19. 02. 2017
It’s a writing joy to be part of the Island to Inland project, to observe the artists in their studios and environments, to witness the creative process and making of the artworks, and to report on them.
I unashamedly admire artists, their creative sparks and realisations of their ideas.
All ten artists of the Island to Inland exhibition have begun with a general idea and they’ve honed and fine-tuned and patiently (or not – I’m not there to see) gnawed away, chipped at, scraped, prodded and poked their ideas until their art emerges into the light.
It’s been quite a while since this blog started so I thought I’d finish by revisiting the first three subjects to see how their ideas and practice have progressed.
Photo colourist, Caroline Taylor, has delved into every known resource to reveal the story of the ornithological journey of 1905 to her part of the world on the northwest coast of Kangaroo Island.
And she has not lost her amazement at – and, yes, admiration for – this group, despite their unsuitable clothing and vast accoutrements. Their social niceties ran side-by-side with their hard slog, and attention to detail.
Some walked as far as Cape Borda (45 km as the crow flies) in their search for specimens.
They divided roles between themselves. They collected and preserved eggs and plant specimens. Everything was catalogued in minute detail: measurements, colours, comparisons with mainland species.
As Caroline has found more information, she’s refined her work down to five photographs that reveal the character of the expedition ornithologists through the strikingly large photos themselves, and similar handcolouring renditions.
Photographer, Quentin Chester, believes that Kangaroo Island is one of the great places in the world for people to experience connection to the deep geological past.
‘The direct experience, eye to eye, in your face, of nature is the foundation for a lot of other things,’ Quentin said.
‘For many people who visit the island, they are having some of the richest art experiences of their life.’
Quentin wants to express the visceral, immediacy of nature in his photographs for Island to Inland.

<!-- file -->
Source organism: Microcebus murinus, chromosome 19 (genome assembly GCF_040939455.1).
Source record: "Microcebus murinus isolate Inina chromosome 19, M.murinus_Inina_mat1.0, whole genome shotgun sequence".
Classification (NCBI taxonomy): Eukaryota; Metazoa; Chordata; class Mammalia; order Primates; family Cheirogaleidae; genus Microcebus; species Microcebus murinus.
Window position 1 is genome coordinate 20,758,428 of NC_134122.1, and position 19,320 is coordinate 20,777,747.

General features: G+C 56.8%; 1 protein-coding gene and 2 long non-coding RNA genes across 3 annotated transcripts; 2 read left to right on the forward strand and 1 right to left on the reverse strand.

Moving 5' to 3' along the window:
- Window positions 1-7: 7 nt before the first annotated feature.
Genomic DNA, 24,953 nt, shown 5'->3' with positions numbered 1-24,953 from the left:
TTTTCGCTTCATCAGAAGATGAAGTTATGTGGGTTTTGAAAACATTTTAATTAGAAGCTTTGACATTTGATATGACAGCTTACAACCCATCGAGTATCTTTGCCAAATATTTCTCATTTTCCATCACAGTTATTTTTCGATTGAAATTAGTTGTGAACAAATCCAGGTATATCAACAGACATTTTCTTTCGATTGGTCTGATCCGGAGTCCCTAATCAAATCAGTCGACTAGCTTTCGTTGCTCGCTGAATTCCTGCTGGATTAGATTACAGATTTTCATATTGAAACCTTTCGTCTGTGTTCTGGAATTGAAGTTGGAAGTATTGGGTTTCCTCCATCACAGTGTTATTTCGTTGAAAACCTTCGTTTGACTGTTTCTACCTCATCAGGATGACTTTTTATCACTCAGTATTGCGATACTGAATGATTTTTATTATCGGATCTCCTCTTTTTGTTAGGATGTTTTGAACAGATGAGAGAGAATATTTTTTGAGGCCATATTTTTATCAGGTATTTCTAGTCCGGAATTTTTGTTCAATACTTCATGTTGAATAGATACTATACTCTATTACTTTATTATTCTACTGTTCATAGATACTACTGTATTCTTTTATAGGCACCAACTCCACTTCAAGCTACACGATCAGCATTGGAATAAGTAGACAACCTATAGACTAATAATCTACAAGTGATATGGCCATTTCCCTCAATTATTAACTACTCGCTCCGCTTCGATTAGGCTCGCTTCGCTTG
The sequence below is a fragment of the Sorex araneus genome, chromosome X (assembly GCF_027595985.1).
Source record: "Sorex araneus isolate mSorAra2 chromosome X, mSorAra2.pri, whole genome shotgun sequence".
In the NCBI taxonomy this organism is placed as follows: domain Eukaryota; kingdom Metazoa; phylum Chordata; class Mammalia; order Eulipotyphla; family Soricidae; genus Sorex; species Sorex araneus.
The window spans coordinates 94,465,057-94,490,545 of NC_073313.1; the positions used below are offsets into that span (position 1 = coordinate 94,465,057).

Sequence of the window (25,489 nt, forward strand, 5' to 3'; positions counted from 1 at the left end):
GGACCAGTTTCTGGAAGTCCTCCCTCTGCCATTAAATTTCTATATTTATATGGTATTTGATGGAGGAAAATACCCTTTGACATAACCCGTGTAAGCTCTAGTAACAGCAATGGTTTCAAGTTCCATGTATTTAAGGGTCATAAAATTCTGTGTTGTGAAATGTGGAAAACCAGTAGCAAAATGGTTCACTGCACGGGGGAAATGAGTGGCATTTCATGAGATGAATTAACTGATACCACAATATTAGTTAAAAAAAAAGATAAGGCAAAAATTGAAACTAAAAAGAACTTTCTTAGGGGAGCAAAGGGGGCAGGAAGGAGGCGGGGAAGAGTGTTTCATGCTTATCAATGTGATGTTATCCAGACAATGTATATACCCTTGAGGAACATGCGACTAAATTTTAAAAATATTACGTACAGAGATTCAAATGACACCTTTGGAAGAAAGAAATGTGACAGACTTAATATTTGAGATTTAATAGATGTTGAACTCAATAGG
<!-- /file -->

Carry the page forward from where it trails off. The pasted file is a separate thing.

The scale will be big.
‘I’m trying to do justice to the texture of the rock, the structure and the intricacies, and the power of the experience of geology in the field.’
His camera is focused on the geology of two Dudley Peninsula sites, Cape Coutts and Moncrieff Bay, that reveal significant events in the geological building of Kangaroo Island.
Assemblage artist, Janine Mackintosh, is taking her comment on the destruction of biodiversity and consequent salinisation of land to a higher level.
‘This is a national issue – and an island-wide issue – that needs leadership to fix it,’ she said.
The saying is that Australia’s prosperity was built on the sheep’s back, and Janine is now using sheep vertebrae only – still seeped in the blood of yacca and held together by fencing wire. Their formation into the Southern Cross, symbolises the need for national leadership for regaining healthy soils.
Janine said she’s making her work visually stronger while retaining the sense of randomness.
‘I have a lack of control because the threaded wire dictates how it looks, she said.
The bony protrusions from the central core of the vertebrae stick out at random angles.
‘And there was no methodical precision in the collecting – trudging across paddocks with a wheelbarrow – cleaning and lacquering, which looked like a very messy blood splattered production on the verandah.’
Island to Inland
Opening night: Friday 30 June 2017 6–8pm
Open dates: Saturday 1 July – Sunday 3 September 2017
The Island to Inland tour of regional SA begins in January 2018